A suicide bomber killed at least 41 people, including five children, when he struck at a mosque in northern Afghanistan after Eid al-Adha prayers on Friday, officials said.
Dozens more were wounded as the bomb ripped through the crowd of worshippers in Maymana city in Faryab province and there were fears the death toll could rise.
There was no immediate claim of responsibility, but suicide bombings are a favourite weapon of Taliban Islamists trying to topple the Western-backed government of President Hamid Karzai. Timeline: Afghanistan attacks
The attacker was wearing a police uniform when he blew himself up at the entrance to the city's packed Eid Gah mosque, deputy provincial governor Abdul Satar Barez told AFP.
Victims lie on a street after a suicide bomb attack at a mosque in Maimana, capital of Faryab province, in this still image taken from video. Reuters
"Our latest death toll shows 41 deaths, and that might rise," he said.
"Nineteen were members of the security forces, including police, army and intelligence agents. Seventeen were civilians and five children are also among the dead."
Barez, like many other provincial officials, was at the scene at the time of the bombing and described the horror of the blast in the midst of a religious celebration.
"We had just finished Eid al-Adha prayers and we were congratulating and hugging each other," Barez said.
"Suddenly a big explosion took place and the area was full of dust and smoke and body parts of police and civilians were all over the place. It was a very powerful explosion."
One eyewitness, Sayed Moqeed, described the bomber as appearing to be in his early teens.
"Suddenly I heard a very big explosion," he said. "Everywhere were pieces of bodies, hands and limbs. The suicide attacker was in police uniform, he looked to be around 14 or 15 years old."
The four-day Eid al-Adha holiday is a celebration in which Muslims slaughter animals for feasts and distribute a portion of the meat among the poor, and the first day draws large crowds to mosques around the Islamic world.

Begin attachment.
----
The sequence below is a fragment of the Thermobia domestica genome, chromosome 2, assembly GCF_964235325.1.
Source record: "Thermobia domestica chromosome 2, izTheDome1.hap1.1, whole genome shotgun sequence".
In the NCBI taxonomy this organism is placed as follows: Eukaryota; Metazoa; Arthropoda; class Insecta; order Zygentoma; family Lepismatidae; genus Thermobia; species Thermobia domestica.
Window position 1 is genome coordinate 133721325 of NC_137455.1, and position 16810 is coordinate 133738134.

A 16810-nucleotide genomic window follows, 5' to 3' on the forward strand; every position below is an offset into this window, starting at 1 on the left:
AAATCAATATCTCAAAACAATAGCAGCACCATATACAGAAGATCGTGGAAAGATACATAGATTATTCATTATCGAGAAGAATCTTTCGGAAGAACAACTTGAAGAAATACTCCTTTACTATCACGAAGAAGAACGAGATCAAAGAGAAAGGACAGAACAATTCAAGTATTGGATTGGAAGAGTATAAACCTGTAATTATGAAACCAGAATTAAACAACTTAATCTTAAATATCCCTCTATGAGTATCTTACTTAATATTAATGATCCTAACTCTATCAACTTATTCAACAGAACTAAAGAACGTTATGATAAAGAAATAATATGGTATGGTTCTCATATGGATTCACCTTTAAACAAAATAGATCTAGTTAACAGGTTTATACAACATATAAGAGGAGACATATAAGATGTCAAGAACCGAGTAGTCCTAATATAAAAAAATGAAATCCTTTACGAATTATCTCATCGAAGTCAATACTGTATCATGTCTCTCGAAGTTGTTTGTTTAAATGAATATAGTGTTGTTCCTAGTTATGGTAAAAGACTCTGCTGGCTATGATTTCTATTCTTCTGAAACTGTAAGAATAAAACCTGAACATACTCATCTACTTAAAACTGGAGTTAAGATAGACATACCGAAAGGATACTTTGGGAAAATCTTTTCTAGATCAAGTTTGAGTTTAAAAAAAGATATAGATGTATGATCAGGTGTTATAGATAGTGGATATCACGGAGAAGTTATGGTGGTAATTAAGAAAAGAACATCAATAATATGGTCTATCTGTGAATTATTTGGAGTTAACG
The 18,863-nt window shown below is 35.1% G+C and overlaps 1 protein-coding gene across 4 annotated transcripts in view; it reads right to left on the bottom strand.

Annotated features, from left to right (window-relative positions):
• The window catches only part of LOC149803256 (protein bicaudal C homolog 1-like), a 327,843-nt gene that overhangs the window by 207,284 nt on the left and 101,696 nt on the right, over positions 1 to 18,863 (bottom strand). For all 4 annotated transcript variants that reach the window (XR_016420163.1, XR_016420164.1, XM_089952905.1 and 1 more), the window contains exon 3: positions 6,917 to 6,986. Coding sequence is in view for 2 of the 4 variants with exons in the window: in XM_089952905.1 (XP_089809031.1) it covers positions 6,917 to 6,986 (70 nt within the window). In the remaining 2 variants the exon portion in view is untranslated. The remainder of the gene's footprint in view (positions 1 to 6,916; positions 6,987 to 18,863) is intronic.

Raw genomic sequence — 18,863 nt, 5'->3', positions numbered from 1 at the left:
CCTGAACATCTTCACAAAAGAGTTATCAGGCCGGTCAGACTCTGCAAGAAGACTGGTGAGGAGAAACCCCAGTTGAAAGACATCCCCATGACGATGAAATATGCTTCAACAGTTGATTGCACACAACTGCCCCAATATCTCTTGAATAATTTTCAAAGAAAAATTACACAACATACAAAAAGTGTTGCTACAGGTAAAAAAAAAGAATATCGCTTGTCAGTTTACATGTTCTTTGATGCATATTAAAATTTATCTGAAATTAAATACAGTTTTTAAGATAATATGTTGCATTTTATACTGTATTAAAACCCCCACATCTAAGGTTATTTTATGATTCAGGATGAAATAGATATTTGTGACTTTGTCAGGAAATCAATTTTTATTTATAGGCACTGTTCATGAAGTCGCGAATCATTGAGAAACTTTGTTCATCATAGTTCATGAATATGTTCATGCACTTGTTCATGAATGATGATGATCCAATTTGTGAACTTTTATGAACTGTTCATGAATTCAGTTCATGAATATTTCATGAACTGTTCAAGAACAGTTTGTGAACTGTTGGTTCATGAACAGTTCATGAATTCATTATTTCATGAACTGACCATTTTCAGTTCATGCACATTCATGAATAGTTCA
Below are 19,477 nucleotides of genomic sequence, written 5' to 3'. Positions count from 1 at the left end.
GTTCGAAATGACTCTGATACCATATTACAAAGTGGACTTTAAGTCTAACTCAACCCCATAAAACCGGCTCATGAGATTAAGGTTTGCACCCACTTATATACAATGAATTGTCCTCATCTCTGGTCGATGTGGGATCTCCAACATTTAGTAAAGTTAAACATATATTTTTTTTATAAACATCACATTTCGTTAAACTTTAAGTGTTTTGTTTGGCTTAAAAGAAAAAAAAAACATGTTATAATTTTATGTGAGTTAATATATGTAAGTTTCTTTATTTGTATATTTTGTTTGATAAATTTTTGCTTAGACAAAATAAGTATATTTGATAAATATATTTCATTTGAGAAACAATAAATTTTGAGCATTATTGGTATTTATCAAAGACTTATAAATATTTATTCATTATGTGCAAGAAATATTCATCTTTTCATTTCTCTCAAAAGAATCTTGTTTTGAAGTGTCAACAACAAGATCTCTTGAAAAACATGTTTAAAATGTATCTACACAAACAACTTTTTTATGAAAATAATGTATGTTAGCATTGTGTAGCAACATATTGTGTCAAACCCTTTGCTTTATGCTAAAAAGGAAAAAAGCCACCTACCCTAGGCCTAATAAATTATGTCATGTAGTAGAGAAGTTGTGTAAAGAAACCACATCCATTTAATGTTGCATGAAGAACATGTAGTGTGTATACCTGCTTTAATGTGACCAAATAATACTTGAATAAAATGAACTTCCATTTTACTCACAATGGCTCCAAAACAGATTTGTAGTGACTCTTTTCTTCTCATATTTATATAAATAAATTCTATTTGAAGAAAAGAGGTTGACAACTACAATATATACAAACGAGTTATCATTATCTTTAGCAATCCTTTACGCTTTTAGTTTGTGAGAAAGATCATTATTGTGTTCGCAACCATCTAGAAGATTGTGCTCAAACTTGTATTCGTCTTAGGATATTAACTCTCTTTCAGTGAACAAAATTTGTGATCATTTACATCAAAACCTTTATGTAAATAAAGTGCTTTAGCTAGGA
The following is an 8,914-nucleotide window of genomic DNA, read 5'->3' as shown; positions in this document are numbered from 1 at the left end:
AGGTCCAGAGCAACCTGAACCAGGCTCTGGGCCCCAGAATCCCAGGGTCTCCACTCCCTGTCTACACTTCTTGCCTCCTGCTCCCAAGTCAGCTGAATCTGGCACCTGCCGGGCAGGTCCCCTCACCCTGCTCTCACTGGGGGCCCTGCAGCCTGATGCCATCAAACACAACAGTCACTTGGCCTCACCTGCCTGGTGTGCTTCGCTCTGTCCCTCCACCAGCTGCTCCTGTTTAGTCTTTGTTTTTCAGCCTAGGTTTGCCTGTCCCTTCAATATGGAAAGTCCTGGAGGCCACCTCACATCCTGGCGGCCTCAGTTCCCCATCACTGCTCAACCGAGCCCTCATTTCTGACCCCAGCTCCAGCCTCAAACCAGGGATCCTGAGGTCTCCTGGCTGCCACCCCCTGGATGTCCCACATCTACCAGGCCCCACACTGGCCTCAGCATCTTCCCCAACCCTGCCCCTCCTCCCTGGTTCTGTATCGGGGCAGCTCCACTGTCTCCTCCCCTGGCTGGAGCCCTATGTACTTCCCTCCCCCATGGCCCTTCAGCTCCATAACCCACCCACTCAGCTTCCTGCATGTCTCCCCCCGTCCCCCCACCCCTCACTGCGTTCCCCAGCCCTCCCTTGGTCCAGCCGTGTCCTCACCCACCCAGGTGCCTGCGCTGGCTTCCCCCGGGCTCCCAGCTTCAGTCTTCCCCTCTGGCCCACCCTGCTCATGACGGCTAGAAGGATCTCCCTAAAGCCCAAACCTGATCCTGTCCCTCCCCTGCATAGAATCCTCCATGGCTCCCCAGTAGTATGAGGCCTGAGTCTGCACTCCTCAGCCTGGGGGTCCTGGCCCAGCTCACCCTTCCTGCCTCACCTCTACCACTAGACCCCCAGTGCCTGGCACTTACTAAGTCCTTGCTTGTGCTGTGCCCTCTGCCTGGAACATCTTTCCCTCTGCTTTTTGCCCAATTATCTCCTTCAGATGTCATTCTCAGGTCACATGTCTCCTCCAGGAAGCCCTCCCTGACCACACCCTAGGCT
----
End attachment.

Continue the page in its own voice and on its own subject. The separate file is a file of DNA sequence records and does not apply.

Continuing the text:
Karzai strongly condemned the attack, calling the perpetrators "the enemies of Islam and humanity".
"Those who take the happiness of Muslims during Eid days cannot be called human and Muslim," he said.
Northern Afghanistan is relatively peaceful, with the Taliban, who were ousted from power in a US-led invasion in 2001, concentrating their operations in the south and east of the country.
But they have recently stepped up their activities in the north, despite the presence of more than 100,000 NATO troops in the country.
Last week, a huge roadside bomb ripped through a minibus carrying guests to a wedding party in the northern province of Balkh, near Faryab, killing 19 people and wounding 16 others.
An Afghan boy, who lost his father in a suicide attack, walks around a hospital in a daze in Maymana, Faryab province north west of Kabul, Afghanistan. AP photo
The United Nations says 1,145 civilians were killed in the war in the first six months of this year, blaming 80 percent of the deaths on insurgents.
Last year as a whole, a record 3,021 civilians died in the war, according to UN figures.
But Afghan police and government officials have increasingly become targets as local forces take on more responsibility for the fight against the insurgents as NATO prepares to pull out.
The foreign combat troops are due to withdraw by the end of 2014 and there are fears that the Taliban will extend their activities across wider swathes of the country against ill-prepared Afghan forces.